Prototype: Ajax.Request w/asynchronous: false

You are correct Wes, callbacks are not called when asynchronous is set
to false. About a month or two ago I actually ran into this same
problem and went wandering around the code for Prototype. If I
remember correctly, there was some code that basically said "If
asynchronous is false, then don't bother with the callbacks".

I can't speak for the Prototype developers, but I suspect the
reasoning for doing that was because of how a synchronous call would
be used. When I used it in my own code it was basically this way:

/* Some initialization code */
var req = Ajax.Request(...) // Synchronous call
/* Do some stuff with the data returned in 'req' */

After the request finishes, you can do things like call
req.responseIsFailure() to determine if you did or did not get a 200
back from the server. Also, req.transport is the original
XMLHTTPRequest object, so req.transport.responseText will give you the
data sent back from the server.

Generally speaking, do not ever use synchronous ajax calls in
production code, as the browser will block completely.
As in, if the connection hangs for some reason, the browser is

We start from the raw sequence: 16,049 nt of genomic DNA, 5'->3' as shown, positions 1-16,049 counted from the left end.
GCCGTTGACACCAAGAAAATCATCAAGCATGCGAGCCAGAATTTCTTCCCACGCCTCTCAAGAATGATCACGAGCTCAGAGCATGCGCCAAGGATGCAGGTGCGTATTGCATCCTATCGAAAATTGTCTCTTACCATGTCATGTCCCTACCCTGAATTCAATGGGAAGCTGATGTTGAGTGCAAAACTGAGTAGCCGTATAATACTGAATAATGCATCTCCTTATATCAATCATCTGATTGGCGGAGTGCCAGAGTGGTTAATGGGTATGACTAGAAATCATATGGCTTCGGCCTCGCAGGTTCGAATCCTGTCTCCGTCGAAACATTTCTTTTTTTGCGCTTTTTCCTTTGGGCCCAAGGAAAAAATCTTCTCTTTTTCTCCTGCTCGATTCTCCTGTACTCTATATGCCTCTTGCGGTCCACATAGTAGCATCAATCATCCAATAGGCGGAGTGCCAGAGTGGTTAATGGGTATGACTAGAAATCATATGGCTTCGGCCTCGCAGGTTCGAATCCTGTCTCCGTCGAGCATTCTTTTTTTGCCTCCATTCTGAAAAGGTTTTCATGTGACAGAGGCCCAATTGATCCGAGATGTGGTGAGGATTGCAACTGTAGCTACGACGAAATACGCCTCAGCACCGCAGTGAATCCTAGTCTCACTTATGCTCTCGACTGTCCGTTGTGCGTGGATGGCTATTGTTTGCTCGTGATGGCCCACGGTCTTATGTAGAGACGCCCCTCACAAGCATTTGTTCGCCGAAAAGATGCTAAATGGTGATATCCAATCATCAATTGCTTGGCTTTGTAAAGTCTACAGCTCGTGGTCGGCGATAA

basically dead meat and hangs (depends on the browser, though).

Best,
Thomas

This is correct, and can be pretty hard on the user... If you make an
Ajax.Request with asynchronous set to false, and it hangs people using
Firefox will not be able to properly close their browsers. Firefox
currently has a bug open for this very issue. Luckily IE ans Safari
will kill the request no matter where it is and close the browser just
fine but I wouldn't leave out all of those Firefox users...

You might want to delve into the onXXX (onFailure, onLoaded,
onComplete, onException, etc) properties of the Ajax.Request call. You
can check for all sorts of status' form the AJAX request.
http://www.sergiopereira.com/articles/prototype.js.html#Ajax.Request
(Scroll down a bit.)

You can assign an anonymous function to these properties detailing
(using JavaScript) how to handle these situations. This way you should
be able to capture enough of the issues and goals of your AJAX
request, without making it a synchronous call. For example you could
make an onComplete that looks like this:

onComplete: function( responseText )
{
    // Passes the data from recieved form the server on the first AJAX
call to a function invoking the second AJAX call.
    makeSecondAjaxCall( responseText );
}

Hope that helps.
-John